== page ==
The last time I had a block of time with nothing—literally nothing—to do, I was. . . . Hmmm. I guess I need to think about that. Certainly not in the last five years when I worked in a job that was actually three jobs, not one, and I was so overly stressed that my resting heart rate increased. And not the three years prior to that when I desperately looked for a job after losing mine at the beginning of The Great Recession. And I was plenty busy the previous ten years as I survived the ugly end of my marriage, switched jobs four times, single-parented four adolescent girls, authored three books, moved to a new house, and fell in love and married for a second time. Prior to that I was in an abusive marriage for twenty years but was totally clueless and spent every day trying to fix everything. Before that I was a college student and held part-time jobs. I worked all through high school too. And struggled through my own adolescence while each of my parents was diagnosed with cancer and died.
Now that I’ve thought about it, I realize the last time I had a block of time with nothing to do it was 1972 and I was eleven years old, sitting on the couch, staring outside on a rainy summer day. I remember my mom suggesting several things I could do and none of them appealed to me. She didn’t appreciate my attitude, so I didn’t stay idle for long.
I recently switched jobs and I find myself with nothing to do for long stretches of time during my workdays; sometimes the entire workday. It is a very odd sensation to have nothing to do. Everyone knows and accepts that I have no work. We all understand that this is a new position and it’s going to take some time to get my tasks placed in the workflows and for word of my availability (and skills) to spread.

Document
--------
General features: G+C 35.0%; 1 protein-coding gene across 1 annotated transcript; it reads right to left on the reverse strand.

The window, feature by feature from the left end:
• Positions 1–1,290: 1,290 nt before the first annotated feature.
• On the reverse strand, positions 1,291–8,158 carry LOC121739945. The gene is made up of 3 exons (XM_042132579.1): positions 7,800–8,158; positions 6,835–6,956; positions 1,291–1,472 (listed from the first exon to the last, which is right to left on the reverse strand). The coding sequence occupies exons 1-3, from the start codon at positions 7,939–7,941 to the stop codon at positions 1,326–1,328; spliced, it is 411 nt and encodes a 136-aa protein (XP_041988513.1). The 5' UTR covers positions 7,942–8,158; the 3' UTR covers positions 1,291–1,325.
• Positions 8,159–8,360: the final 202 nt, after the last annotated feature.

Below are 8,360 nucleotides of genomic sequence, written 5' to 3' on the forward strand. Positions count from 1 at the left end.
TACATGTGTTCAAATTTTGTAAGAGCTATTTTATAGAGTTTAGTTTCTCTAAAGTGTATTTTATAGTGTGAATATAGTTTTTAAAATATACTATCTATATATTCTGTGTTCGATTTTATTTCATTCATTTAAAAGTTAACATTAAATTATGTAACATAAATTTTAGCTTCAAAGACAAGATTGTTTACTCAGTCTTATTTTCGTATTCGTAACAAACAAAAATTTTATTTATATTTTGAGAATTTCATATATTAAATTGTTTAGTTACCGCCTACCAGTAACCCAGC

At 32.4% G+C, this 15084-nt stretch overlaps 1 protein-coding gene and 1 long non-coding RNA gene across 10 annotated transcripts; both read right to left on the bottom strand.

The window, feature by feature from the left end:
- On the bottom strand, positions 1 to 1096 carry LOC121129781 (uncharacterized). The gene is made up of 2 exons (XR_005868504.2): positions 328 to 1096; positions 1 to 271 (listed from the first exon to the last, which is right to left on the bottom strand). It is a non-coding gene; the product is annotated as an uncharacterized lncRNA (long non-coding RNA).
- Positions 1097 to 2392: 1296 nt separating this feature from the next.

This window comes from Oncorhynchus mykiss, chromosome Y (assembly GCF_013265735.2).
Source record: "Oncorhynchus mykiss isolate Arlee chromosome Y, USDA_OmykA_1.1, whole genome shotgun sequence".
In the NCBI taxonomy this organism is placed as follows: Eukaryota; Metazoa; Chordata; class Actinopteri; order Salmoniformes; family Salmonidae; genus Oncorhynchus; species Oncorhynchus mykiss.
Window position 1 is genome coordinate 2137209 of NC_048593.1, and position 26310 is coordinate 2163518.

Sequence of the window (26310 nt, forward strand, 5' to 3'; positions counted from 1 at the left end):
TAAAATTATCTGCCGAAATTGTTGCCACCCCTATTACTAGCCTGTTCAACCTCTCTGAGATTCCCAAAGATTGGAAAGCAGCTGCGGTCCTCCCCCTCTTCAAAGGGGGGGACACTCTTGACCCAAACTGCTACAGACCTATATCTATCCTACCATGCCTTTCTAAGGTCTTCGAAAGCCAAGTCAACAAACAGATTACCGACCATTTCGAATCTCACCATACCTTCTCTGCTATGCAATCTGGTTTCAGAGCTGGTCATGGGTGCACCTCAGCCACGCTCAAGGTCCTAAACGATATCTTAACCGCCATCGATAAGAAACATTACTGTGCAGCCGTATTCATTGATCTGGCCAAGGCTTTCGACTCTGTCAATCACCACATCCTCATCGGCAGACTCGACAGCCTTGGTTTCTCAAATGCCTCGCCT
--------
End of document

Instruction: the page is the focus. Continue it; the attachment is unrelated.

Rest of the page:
Even though it is widely accepted that I have no work, I’m not allowed to read a book or surf the Internet or learn to knit. I sit. At a desk. Quietly. For eight hours.
I speed-walk at lunch to burn up energy. Other than that, I’m pretty much left alone with my thoughts and nothing to do. Most days I embrace the boredom and see it as a long-term healing. Seriously! If you hadn’t been bored in 44 years, wouldn’t you welcome a little downtime??
Over the holidays I mentioned this unexpected aspect of my new job to several friends and relatives. Each person responded in one of two ways: The person thought I was exaggerating my situation, or the person strongly encouraged me to find a different job fast before I’m let go. Even when I assured the person that it makes sense to be in this predicament right now since my role is like a “start up,” no one was willing to believe that I’ll be okay. And not a single person expressed a desire to be bored.
I have to admit, I kind of like it. Most of my life I’ve fought off traits of perfectionism and overachievement. I’ve been praised throughout my career for creating efficiencies and streamlining processes. I’ve been known to make the most of every moment, multitasking my way through each day. Well, I’m making the most of these moments now. I’m learning to think differently, to exist outside my normal box. My resting heart rate has returned to a healthier level. My blood pressure is back down to its normal spot—which causes the nurse to take it twice because it’s so low and she’s sure she’s made a mistake. For the first time in years I’m sleeping eight hours every single night, one after another! I find myself smiling at strangers. I thank the bus driver when I get on and off the bus. I count my blessings every day, more than once. And I’m not so quick to react to the drama of my four—no, make that our six—daughters.
Maybe I’m all wrong and a pink slip is in my future. I really don’t think so. For now, I’m going to bask in the boredom as if laying on a beach, soaking up vitamin D. Who knows? Maybe one of these days I’ll decide to stop wearing my watch.